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Coercing array data types can increase the latency and initiation intervals of an FPGA IP VI.

If you see latency or initiation intervals that are higher than expected or desired in your FPGA IP VI, check for warnings about coercing array types. The coercion of data types in an array results in a larger performance hit than non-array data type coercions. LabVIEW uses coercion dots to identify code where data type coercion occurs.

Adjust your code to avoid coercing array data types whenever possible. If you can't avoid coercing the data type of an array, convert red coercion dots to blue coercion dots for better performance.

Select the node and set Data Type on the Configure tab to the same data type as the downstream terminal. The red coercion dot on the downstream terminal disappears. A blue coercion dot appears on the node to indicate that the fixed-point configuration is manually set and the output data type will not adjust automatically to avoid overflow and rounding errors.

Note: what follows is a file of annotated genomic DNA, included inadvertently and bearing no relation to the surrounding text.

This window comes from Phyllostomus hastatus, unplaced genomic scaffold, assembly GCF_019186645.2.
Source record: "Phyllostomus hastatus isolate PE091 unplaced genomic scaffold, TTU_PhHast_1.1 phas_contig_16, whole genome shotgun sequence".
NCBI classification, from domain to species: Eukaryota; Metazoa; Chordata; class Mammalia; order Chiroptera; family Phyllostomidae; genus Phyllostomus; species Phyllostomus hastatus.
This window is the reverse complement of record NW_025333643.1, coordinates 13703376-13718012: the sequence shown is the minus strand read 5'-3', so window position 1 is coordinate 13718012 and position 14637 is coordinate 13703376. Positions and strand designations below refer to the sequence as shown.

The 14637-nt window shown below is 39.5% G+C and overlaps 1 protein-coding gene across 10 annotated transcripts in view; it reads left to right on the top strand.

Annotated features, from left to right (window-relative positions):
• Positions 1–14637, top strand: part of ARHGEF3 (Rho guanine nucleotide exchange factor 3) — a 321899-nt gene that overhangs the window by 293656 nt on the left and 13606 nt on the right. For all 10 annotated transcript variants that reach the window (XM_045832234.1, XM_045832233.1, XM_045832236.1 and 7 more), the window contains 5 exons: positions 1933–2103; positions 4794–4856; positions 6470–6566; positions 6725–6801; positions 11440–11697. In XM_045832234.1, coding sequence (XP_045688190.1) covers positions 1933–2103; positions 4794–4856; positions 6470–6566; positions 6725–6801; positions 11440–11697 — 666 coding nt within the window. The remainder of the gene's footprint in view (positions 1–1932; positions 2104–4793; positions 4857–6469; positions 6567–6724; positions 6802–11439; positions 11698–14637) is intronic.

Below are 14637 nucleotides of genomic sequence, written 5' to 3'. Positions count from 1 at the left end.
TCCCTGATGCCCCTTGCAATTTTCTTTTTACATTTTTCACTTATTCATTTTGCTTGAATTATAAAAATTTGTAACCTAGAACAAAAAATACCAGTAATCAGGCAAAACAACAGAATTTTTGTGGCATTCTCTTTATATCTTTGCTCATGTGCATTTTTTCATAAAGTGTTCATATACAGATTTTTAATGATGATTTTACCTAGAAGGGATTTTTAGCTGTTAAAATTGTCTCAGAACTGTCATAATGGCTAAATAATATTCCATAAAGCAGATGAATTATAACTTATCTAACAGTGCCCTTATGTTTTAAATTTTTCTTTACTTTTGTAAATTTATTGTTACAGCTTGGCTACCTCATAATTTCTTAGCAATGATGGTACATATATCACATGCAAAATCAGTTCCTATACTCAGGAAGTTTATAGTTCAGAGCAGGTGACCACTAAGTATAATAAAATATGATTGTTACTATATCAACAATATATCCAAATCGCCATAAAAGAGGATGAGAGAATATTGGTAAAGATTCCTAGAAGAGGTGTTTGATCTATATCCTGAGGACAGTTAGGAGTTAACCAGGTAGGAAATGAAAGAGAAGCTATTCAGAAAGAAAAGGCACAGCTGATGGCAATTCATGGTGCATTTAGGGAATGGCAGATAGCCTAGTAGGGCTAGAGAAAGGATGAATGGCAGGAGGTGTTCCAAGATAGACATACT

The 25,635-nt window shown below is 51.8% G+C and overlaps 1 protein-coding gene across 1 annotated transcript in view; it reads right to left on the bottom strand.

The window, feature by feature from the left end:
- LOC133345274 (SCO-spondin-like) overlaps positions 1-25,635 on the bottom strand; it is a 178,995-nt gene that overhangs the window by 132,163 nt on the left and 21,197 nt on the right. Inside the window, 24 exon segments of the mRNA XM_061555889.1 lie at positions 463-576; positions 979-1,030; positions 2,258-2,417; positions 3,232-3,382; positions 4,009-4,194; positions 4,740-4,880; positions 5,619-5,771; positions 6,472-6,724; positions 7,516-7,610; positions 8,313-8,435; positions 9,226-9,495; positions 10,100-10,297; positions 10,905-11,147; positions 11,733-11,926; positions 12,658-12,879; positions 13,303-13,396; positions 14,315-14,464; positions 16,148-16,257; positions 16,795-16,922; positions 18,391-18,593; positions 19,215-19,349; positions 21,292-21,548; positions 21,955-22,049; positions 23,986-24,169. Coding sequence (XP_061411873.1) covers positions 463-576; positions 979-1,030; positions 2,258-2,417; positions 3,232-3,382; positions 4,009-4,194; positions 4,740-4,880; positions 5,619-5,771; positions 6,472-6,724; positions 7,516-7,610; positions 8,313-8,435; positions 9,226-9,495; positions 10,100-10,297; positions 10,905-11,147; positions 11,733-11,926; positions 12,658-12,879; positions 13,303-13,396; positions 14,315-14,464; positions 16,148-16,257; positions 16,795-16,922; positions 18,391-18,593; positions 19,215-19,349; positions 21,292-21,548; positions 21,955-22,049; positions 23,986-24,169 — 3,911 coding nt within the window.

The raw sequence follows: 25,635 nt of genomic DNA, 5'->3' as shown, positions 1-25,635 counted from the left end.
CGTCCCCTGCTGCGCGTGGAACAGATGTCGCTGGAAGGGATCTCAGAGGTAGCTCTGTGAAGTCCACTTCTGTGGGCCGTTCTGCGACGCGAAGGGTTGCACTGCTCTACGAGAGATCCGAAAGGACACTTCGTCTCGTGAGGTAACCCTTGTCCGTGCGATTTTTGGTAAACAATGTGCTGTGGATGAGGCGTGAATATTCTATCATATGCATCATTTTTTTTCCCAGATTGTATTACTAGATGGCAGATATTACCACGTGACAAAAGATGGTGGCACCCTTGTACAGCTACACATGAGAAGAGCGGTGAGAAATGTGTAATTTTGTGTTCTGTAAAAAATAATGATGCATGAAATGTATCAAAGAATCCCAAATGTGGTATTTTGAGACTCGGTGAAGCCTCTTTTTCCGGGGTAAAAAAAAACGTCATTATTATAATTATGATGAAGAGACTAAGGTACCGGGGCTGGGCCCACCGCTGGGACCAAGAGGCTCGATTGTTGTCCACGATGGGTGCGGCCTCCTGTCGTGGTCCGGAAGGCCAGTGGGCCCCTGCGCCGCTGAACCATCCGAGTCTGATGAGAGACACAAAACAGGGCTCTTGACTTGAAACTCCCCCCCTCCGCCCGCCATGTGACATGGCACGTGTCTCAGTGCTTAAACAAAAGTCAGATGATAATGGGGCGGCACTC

In the following example, the data type of Increment outputs as I9 <4.5>, resulting in a red coercion dot at the downstream output terminal of Replace Array Subset.

In the following example, the red coercion dot from the previous example is changed to a blue coercion dot on the output of Increment by setting the data type of Increment to I8 <3.5>. Matching the data type of the node and the downstream output terminal results in better performance.